In verse 8 he says it straight out, “Bear fruits worthy of repentance!”

If you’re going to repent – the Greek word is metanoia – which means to “rethink everything, to question your assumptions, to have a deep turnaround in your thinking and values” [Brian McLaren].
It literally means to change your worldview, to “go beyond the mind you have.”
To repent is to change your path, to change your way of living from a self-centred, self-indulgent, self-important way to living God’s way of communion, and compassion, and connection – God’s way of selflessness and generosity and kindness and love.
Those are fruits worthy of repentance! A little refreshing water on your dry skin is not even close to being the point.

John berates the crowd for thinking that because they are children of Abraham they’ve already got it made – they’ve already got all the blessings and they’re home free.
That’s like saying, “Well, I go to church, even pretty regularly, so I’m all good. I just go on Sunday morning and it makes me feel better so I’m happy.”

John would have a field day with much of what passes for church, I think.
Ask yourself, “Am I here just to feel good, or am I here to change my life?”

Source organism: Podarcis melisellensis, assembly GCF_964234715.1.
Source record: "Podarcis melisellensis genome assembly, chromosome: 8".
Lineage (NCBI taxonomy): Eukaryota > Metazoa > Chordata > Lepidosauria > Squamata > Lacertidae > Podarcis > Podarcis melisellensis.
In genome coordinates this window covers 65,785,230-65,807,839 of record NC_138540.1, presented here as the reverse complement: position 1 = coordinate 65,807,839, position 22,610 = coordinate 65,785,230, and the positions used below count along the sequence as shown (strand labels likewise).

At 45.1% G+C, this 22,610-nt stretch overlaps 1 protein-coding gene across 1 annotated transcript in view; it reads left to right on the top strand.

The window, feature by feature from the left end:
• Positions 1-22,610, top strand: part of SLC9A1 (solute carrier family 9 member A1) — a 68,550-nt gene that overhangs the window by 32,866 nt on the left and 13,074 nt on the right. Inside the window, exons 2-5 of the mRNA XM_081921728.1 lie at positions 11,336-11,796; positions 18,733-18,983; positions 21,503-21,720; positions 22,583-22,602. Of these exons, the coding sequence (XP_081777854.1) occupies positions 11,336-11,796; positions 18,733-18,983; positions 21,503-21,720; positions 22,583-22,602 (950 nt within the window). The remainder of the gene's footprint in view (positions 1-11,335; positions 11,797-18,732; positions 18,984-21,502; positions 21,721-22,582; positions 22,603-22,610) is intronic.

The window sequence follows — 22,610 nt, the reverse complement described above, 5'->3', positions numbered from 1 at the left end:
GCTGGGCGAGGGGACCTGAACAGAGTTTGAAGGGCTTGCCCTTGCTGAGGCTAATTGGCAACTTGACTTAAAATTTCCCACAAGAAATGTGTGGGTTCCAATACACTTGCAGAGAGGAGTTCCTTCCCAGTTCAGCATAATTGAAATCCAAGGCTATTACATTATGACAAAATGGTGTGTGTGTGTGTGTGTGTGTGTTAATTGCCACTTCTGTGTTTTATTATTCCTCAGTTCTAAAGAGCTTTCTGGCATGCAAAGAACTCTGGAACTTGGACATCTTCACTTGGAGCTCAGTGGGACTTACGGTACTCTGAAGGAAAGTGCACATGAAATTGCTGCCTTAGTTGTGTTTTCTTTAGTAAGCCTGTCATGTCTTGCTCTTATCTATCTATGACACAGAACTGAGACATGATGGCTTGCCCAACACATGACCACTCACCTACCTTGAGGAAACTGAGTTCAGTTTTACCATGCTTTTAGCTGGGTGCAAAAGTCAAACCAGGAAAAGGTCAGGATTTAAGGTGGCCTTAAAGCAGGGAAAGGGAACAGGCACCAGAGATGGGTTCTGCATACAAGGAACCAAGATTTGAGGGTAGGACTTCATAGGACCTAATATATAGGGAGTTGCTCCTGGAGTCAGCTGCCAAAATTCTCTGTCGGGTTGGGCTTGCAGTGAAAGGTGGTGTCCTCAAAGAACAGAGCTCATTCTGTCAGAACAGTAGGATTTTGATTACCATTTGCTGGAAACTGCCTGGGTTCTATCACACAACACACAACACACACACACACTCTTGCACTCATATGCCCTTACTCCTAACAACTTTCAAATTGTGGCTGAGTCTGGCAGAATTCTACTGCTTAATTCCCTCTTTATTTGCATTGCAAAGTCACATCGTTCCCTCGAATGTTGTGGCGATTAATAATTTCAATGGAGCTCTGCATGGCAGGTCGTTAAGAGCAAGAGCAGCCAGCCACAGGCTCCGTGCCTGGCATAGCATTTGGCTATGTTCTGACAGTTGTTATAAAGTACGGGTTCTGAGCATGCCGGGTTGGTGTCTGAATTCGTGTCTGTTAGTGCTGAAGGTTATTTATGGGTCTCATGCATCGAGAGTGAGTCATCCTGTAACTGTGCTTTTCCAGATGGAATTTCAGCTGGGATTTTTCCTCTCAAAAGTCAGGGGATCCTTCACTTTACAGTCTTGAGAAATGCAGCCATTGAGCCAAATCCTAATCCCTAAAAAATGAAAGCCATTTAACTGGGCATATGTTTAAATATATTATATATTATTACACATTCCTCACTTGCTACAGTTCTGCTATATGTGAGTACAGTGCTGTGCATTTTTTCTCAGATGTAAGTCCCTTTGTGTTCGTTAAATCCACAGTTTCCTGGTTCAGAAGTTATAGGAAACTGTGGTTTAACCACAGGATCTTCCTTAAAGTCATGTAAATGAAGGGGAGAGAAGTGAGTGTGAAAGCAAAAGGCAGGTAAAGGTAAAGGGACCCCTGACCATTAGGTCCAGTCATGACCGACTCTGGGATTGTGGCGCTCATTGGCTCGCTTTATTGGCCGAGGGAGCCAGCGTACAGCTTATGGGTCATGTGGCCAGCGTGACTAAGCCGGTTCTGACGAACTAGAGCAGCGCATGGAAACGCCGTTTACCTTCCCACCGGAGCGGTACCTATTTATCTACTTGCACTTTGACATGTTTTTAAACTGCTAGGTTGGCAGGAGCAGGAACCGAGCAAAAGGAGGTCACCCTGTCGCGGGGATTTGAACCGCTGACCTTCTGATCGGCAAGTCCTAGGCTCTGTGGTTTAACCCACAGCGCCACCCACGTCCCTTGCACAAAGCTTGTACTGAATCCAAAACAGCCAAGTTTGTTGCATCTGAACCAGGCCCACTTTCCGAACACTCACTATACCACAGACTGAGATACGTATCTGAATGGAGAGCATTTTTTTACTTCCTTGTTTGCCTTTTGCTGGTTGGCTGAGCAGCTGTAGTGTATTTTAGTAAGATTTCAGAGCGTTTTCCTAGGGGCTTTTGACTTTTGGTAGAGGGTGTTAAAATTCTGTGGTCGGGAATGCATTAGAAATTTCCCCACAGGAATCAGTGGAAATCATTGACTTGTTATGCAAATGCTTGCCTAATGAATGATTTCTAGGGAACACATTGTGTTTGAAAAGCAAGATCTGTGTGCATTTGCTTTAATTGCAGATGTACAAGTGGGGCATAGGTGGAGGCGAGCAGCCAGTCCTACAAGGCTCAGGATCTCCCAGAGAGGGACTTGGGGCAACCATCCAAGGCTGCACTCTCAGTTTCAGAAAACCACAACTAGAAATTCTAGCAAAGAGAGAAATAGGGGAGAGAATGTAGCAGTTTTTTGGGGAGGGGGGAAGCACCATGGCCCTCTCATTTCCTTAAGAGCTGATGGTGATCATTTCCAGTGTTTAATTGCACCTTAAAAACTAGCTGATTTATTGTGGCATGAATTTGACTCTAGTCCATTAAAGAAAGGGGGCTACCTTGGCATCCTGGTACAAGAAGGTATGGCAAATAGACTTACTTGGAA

To their credit, the crowd is convicted. “What then should we do?” they ask.

John answers with what has become a famous line, verse 11, “Whoever has two coats must share with anyone who has none; and whoever has food must do likewise.”

You see, the problem with that line is that it has no zing for us. read on

190106 – By Another Road

Yr C ~ Epiphany 1 ~ Matthew 2:1-12

Here are the broad strokes of this very famous story – a story that we usually mess up the details about and probably miss the big message of.
It’s the story of the three kings – except that they weren’t – who come to visit the baby Jesus in the stable – except that they didn’t.
How do you like the story so far?

The story begins “after Jesus was born” but it gives no indication that it was on Christmas, or even that it was on Epiphany (which is when tradition tells us it happened – which is what we’re celebrating today). It could have been some time after, maybe weeks.

So, sometime after Jesus was born his family was said to have been visited by wise men from the East – possibly Persia – and not necessarily 3 wise men (there could have been two or twenty for all we know), who were definitely not kings and definitely not named Caspar, Balthasar, and Melchior. (That’s purely from the hymn – and you ought to be wary of taking too much theology from musicians!) (j/k).